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An in-depth look at our region's emerging economic, social, political and cultural identity.

Twenty-Six Revamped Teaching Jobs With Higher Pay Attract 708 Applicants

Lisa Miller

Some new kinds of teaching jobs with four CMS schools in west Charlotte have attracted a lot of interest.  The jobs are a blend of mentoring and teaching and they come with a big salary bump. 

More than 700 applications have come in for just 26 spots at a few schools affiliated with Project LIFT.  No wonder.  They pay anywhere from an extra $4,600 to $23,000 a year.  It’s part of the effort to boost learning at these schools. 

Dan Swartz heads Project LIFT’s human resources department.  He says the teachers will be responsible for several classes of students. 

“That is a very heavy responsibility and we feel that it’s a very valuable one to be able to achieve high student outcome results and to develop other teachers to become excellent teachers,” says Swartz.     

Project LIFT has been working with an education consulting firm based in Chapel Hill called Public Impact, to design the positions.  The firm’s director Bryan Hassel says the idea is to spread the influence of the best teachers throughout the school. 

“Most schools are organized one teacher, one classroom.  Each teacher is responsible for a certain number of students.  There’s not a lot of collaboration.  There’s not a lot of teamwork,” says Hassel.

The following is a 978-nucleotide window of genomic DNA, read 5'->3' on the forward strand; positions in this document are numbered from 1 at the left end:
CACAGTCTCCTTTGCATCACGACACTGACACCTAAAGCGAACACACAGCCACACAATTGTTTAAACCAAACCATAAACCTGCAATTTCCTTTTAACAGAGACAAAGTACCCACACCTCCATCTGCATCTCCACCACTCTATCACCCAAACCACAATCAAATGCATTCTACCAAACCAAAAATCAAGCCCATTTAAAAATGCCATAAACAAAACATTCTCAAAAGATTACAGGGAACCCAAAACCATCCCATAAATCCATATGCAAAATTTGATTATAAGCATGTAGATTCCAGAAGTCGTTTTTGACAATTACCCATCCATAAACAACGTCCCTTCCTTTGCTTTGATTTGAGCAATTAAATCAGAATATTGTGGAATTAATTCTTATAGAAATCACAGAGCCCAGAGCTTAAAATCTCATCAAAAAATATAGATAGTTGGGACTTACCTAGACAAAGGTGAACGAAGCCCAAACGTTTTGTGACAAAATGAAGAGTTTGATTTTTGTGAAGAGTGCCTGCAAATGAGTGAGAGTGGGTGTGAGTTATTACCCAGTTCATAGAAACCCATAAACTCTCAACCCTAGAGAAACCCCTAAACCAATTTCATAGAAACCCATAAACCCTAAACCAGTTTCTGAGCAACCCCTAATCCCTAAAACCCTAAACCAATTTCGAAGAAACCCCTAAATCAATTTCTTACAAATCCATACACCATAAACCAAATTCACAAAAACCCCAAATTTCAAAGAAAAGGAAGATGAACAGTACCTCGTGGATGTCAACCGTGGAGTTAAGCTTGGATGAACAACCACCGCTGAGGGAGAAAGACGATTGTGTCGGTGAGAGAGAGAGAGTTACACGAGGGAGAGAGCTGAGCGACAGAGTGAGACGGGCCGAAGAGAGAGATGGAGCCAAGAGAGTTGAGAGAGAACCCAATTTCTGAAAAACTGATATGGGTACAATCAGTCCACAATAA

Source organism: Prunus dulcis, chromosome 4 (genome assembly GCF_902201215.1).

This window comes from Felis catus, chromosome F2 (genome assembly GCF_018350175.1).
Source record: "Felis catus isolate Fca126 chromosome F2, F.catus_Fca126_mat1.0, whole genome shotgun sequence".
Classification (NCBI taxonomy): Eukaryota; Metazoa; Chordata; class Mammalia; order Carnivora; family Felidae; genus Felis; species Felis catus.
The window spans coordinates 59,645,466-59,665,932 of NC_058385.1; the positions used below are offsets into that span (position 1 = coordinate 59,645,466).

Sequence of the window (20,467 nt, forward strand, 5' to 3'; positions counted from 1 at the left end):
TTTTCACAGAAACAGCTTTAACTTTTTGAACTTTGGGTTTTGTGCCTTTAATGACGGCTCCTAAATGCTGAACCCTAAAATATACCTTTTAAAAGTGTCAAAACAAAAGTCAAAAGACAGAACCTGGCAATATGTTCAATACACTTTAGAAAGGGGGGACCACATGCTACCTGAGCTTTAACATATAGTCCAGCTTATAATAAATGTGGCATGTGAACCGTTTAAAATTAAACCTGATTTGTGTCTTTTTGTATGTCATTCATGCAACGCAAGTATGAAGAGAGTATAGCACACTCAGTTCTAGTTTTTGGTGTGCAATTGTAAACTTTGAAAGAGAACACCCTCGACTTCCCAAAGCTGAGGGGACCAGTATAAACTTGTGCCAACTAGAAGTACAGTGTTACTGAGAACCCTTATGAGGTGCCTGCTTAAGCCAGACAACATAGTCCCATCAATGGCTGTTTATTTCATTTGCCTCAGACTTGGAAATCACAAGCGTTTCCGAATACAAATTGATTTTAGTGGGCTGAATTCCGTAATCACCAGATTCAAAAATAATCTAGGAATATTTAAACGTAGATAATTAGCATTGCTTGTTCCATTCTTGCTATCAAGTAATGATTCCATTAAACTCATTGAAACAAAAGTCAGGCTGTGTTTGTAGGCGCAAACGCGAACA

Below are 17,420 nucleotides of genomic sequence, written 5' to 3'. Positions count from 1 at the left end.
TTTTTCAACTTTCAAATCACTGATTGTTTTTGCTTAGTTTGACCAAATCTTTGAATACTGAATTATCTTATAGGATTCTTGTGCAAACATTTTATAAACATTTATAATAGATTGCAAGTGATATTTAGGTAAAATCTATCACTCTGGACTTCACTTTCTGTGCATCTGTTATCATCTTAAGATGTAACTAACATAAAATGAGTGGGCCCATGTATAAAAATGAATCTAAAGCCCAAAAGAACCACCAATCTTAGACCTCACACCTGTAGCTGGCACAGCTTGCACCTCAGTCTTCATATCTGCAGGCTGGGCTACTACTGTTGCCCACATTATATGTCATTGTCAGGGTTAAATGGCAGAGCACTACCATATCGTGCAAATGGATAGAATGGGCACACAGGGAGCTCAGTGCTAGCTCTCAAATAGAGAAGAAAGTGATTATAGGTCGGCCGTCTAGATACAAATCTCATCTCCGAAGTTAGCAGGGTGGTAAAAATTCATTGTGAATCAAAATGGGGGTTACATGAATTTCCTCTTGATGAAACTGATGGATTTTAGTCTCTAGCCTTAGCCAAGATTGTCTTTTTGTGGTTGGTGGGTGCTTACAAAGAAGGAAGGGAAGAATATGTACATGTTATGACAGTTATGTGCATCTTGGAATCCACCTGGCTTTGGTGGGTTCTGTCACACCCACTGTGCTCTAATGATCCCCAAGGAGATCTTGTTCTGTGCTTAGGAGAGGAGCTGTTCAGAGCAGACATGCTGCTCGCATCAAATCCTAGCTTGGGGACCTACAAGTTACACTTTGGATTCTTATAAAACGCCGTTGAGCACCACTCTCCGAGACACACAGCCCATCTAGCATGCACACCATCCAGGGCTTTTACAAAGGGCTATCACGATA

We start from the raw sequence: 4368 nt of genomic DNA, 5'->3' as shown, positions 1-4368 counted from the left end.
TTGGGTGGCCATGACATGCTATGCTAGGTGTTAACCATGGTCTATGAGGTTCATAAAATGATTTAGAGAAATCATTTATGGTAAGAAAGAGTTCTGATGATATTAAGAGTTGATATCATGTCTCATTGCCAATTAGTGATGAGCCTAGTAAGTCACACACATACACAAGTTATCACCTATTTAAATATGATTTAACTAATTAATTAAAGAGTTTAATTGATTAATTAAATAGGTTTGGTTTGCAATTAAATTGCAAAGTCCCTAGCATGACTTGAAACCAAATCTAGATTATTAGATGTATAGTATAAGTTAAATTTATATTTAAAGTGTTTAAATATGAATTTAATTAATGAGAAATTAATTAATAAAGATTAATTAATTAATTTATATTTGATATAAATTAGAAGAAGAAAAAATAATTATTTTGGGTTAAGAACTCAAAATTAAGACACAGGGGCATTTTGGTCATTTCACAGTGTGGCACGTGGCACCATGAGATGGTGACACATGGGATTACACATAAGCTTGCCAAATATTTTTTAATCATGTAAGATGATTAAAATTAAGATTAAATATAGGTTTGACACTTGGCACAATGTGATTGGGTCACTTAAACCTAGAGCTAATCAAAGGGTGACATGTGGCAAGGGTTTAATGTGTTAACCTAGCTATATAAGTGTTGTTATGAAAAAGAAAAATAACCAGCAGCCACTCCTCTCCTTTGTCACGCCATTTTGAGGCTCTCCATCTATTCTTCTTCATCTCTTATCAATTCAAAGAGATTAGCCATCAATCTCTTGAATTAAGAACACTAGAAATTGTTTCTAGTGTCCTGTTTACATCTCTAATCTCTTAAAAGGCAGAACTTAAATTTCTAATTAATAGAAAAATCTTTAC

In this set up, the new elementary teachers will only teach their best subject and move between different classes.  In addition, there will be other teachers called multi-classroom leaders. They’ll be in charge of several classes, developing lesson plans, and helping inexperienced and struggling teachers.  These jobs have the highest salary.

The new jobs will be at Allenbrook Elementary, Ranson Middle, Ashley Park and Thomasboro Prek-8s.  They aren’t expected to cost the district extra money because, in theory, the schools won’t have to hire as many facilitators. 


Lisa Worf traded the Midwest for Charlotte in 2006 to take a job at WFAE. She worked with public TV in Detroit and taught English in Austria before making her way to radio. Lisa graduated from University of Chicago with a bachelor’s degree in English.